I've been trying to use Cauchy's Residue Theorem to calculate the following integral, but I am getting stuck with the logarithm and not sure how to proceed.

Q: Evaluate $\int_{-\infty}^{\infty} \frac{\ln|x|}{(x^2 + 1)(x + 1)} dx$

First, let $I = \int_{-\infty}^{\infty} \frac{\ln|x|}{(x^2 + 1)(x + 1)} dx$. We can rewrite the integrand so that \begin{equation*} I = \int_{-\infty}^{\infty} \frac{\ln|x|}{(x^2 + 1)(x + 1)} dx = \frac{1}{2} \int_{-\infty}^{\infty} \frac{2\ln|x|}{(x^2 + 1)(x + 1)} dx \Rightarrow 2I = \int_{-\infty}^{\infty} \frac{\ln(x^2)}{(x^2 + 1)(x + 1)} dx \end{equation*} So we first find what $J = 2I$ is. Let $f(z) = \frac{\ln(z^2)}{(z^2 + 1)(z + 1)}$. Note that $f(z)$ has simple poles located at $z_0 = i$, $z_1 = -i$ and $z_2 = -1$. Furthermore, note that $z \neq 0$ from $\ln(z^2)$. Then for $\epsilon$ "small" and $\rho$ "large", define $\Gamma_{\rho, \epsilon} = [-\rho, -\epsilon] + C_{\epsilon}^+ + [\epsilon, \rho] + C_{\rho}^+$ to be the contour that is oriented once in the counterclockwise direction. Note that only $z_0$ and $z_2$ are only inside this contour. Then by using Cauchy's Residue Theorem, we have \begin{align*} \lim_{\rho \to \infty, \epsilon \to 0} \int_{\Gamma_{\rho, \epsilon}} f(z) dz &= \lim_{\rho \to \infty, \epsilon \to 0} \int_{[-\rho, -\epsilon]} f(z) dz + \lim_{\epsilon \to 0} \int_{C_{\epsilon}^+} f(z) dz + \lim_{\rho \to \infty, \epsilon \to 0} \int_{[\epsilon, \rho]} f(z) dz + \lim_{\rho \to \infty} \int_{C_{\rho}^+} f(z) dz \\ &= 2\pi i [Res(f, z_0) + Res(f, z_2)] \end{align*} Computing the residues we have \begin{align*} Res(f, z_0) = \lim_{z \to i} (z - i)f(z) = \lim_{z \to i} \frac{\ln(z^2)}{(z + i)(z + 1)} = \frac{\ln(-1)}{2i(1 + i)} = \frac{i\pi}{2i(1 + i)} = \frac{\pi(1 - i)}{4} \\ Res(f, z_2) = \lim_{z \to -1} (z + 1)f(z) = \lim_{z \to -1} \frac{\ln(z^2)}{(z + i)(z - i)} = 0 \end{align*} I am not sure if this is the correct way to approach this problem and this is where I am getting stuck. I am not sure if I have used the log correctly in this sense.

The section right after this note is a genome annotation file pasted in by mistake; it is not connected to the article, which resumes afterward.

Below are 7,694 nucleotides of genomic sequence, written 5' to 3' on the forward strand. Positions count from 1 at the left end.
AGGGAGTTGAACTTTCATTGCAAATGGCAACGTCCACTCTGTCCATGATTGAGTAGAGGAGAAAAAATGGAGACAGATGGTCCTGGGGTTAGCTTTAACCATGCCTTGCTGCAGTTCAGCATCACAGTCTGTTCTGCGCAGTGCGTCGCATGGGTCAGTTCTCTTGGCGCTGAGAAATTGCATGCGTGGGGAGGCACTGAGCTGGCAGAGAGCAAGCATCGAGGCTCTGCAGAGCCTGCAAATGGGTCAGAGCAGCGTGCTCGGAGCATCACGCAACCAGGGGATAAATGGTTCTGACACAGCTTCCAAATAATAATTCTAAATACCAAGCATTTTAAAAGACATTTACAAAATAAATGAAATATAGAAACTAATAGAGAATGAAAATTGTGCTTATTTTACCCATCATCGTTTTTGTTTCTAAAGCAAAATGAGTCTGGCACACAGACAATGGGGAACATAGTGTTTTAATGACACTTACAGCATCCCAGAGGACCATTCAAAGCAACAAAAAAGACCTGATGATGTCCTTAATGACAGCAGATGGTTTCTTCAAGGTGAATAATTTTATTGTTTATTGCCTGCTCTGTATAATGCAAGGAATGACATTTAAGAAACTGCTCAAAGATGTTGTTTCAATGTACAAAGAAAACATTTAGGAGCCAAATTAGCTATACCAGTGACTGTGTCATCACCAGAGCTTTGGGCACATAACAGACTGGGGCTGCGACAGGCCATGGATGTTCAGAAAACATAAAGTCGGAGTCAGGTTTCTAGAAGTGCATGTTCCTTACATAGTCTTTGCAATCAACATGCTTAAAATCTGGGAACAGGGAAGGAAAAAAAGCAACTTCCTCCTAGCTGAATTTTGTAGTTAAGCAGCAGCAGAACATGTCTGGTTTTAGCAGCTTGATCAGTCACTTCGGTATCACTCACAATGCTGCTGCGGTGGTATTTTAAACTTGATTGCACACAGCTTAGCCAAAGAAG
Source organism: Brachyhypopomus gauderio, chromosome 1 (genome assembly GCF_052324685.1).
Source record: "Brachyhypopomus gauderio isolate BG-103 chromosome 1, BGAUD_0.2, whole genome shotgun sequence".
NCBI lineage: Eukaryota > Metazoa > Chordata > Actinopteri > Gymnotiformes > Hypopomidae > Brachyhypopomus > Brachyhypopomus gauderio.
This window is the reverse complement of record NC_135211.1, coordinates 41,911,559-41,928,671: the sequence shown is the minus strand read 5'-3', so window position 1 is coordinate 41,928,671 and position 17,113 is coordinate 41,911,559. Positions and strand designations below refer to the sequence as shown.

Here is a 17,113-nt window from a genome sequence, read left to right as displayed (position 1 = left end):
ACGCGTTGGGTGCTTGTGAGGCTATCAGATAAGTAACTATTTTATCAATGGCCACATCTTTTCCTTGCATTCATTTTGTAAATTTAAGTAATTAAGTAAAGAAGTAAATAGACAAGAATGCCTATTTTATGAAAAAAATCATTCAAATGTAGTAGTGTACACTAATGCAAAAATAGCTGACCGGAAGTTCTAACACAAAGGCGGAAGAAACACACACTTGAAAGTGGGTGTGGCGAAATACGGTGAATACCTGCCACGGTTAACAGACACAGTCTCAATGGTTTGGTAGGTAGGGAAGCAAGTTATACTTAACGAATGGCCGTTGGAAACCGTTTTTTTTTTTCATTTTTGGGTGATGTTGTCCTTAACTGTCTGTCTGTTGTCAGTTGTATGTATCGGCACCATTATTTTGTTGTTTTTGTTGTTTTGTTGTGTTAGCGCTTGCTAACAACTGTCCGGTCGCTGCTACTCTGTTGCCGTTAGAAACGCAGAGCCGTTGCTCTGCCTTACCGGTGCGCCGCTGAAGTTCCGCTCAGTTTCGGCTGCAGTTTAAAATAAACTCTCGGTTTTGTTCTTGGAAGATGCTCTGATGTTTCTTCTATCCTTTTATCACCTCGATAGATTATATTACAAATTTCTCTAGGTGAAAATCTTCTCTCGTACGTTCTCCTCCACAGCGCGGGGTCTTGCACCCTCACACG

• $\begingroup$ It seems that you should consider the point $z=0$, which is also a singularity. This post may be useful. $\endgroup$
    – Feng
    Sep 1, 2023 at 4:41

1 Answer 1


TL;DR You made two definite mistakes in your approach, though you are lucky that neither mistake had an impact on the outcome for this particular function. You also didn't examine several things that should have been examined, though possibly you just didn't get to them yet before you decided to ask this question.

First, let's discuss the exact statement of the Cauchy Residue Theorem. Note that the closed curve $\gamma$ lies within $U_0$, the domain where the function $f$ is holomorphic. Remember that:

For the Residue theorem to apply, the function has to be holomorphic at all points on the contour, and at all but finitely many points inside the contour.

Let's start with the problem that you are concerned about. Where is $f(z) = \frac{\ln z^2}{(z^2 + 1)(z+1)}$ holomophic? You identified the isolated singularities at $i, -i, -1$. And further, you recognize that $f$ is not holomorphic at $z = 0$ either, which is not an isolated singularity, as even through $\ln z$ can be considered holomorphic at any point other than $0$, over domains that completely surrounds $0$, it is not holomorphic, as it picks up $2\pi i$ when circling around $0$. So you have to pick a branch cut from $0$ to $\infty$ somewhere.

If you pick a branch cut for $\ln z$, this leads to a problem with $\ln z^2$, which then has two branch cuts heading off in opposite directions, one of which has to be into the upper half-plane exactly where you do not want it. Fortunately, instead you can pick a single branch cut directly for $\ln z^2$. $\ln z^2$ picks up $4\pi i$ as you circle $0$, and you just need a single place for this discontinuity to occur, such as along the negative imaginary axis, avoiding the region of interest.